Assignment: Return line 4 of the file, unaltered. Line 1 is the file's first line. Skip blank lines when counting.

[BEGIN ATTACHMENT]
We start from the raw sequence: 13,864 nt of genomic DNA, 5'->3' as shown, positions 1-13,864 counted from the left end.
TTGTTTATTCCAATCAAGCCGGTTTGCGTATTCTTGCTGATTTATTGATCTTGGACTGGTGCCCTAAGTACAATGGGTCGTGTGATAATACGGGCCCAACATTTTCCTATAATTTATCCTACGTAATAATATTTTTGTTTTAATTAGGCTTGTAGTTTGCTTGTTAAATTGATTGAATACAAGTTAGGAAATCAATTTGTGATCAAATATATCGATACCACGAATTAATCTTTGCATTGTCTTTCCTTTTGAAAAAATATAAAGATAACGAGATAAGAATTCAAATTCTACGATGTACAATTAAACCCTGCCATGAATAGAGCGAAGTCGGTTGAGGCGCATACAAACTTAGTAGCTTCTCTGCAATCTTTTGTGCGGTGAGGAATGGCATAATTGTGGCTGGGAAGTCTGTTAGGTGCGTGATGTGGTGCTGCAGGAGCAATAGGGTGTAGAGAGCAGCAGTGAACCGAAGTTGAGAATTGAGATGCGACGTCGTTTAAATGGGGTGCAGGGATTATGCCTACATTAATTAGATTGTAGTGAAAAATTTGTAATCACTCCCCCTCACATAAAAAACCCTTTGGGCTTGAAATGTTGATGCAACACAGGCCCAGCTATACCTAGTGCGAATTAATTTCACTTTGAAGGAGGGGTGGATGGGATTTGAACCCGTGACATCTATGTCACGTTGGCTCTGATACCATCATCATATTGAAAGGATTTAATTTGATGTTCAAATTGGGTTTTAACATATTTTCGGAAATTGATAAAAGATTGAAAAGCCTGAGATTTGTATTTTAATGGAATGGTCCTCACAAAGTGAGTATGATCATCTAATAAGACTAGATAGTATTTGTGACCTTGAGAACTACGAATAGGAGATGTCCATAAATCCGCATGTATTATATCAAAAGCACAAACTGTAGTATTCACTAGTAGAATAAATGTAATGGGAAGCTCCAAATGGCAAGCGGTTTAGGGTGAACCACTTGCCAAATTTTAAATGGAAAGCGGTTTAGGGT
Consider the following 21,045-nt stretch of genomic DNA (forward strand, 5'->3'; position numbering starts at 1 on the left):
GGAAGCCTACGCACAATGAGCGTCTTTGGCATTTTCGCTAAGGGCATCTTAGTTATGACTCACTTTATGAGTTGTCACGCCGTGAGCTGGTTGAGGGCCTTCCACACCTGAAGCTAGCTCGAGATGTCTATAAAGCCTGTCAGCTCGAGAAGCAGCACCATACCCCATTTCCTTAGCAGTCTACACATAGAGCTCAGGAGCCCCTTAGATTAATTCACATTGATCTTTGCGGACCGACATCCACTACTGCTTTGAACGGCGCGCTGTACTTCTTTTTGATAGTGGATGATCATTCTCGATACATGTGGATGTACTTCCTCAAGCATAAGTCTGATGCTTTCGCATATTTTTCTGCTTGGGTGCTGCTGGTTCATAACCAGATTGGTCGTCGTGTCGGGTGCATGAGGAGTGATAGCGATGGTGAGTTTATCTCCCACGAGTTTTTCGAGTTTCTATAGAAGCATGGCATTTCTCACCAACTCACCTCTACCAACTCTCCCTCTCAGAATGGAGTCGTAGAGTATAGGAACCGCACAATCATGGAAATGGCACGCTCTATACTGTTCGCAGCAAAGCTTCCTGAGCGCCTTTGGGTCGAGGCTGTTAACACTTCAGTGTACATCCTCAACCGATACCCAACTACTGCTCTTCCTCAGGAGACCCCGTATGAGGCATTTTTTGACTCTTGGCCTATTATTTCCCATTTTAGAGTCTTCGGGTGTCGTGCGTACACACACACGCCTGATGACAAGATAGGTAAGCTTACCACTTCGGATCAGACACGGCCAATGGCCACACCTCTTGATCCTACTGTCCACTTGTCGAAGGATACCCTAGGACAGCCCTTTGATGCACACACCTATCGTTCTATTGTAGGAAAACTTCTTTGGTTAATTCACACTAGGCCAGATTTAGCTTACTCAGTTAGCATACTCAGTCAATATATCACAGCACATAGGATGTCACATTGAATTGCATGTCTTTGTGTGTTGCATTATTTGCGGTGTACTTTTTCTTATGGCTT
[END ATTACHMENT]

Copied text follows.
GGAAGCCTACGCACAATGAGCGTCTTTGGCATTTTCGCTAAGGGCATCTTAGTTATGACTCACTTTATGAGTTGTCACGCCGTGAGCTGGTTGAGGGCCTTCCACACCTGAAGCTAGCTCGAGATGTCTATAAAGCCTGTCAGCTCGAGAAGCAGCACCATACCCCATTTCCTTAGCAGTCTACACATAGAGCTCAGGAGCCCCTTAGATTAATTCACATTGATCTTTGCGGACCGACATCCACTACTGCTTTGAACGGCGCGCTGTACTTCTTTTTGATAGTGGATGATCATTCTCGATACATGTGGATGTACTTCCTCAAGCATAAGTCTGATGCTTTCGCATATTTTTCTGCTTGGGTGCTGCTGGTTCATAACCAGATTGGTCGTCGTGTCGGGTGCATGAGGAGTGATAGCGATGGTGAGTTTATCTCCCACGAGTTTTTCGAGTTTCTATAGAAGCATGGCATTTCTCACCAACTCACCTCTACCAACTCTCCCTCTCAGAATGGAGTCGTAGAGTATAGGAACCGCACAATCATGGAAATGGCACGCTCTATACTGTTCGCAGCAAAGCTTCCTGAGCGCCTTTGGGTCGAGGCTGTTAACACTTCAGTGTACATCCTCAACCGATACCCAACTACTGCTCTTCCTCAGGAGACCCCGTATGAGGCATTTTTTGACTCTTGGCCTATTATTTCCCATTTTAGAGTCTTCGGGTGTCGTGCGTACACACACACGCCTGATGACAAGATAGGTAAGCTTACCACTTCGGATCAGACACGGCCAATGGCCACACCTCTTGATCCTACTGTCCACTTGTCGAAGGATACCCTAGGACAGCCCTTTGATGCACACACCTATCGTTCTATTGTAGGAAAACTTCTTTGGTTAATTCACACTAGGCCAGATTTAGCTTACTCAGTTAGCATACTCAGTCAATATATCACAGCACATAGGATGTCACATTGAATTGCATGTCTTTGTGTGTTGCATTATTTGCGGTGTACTTTTTCTTATGGCTT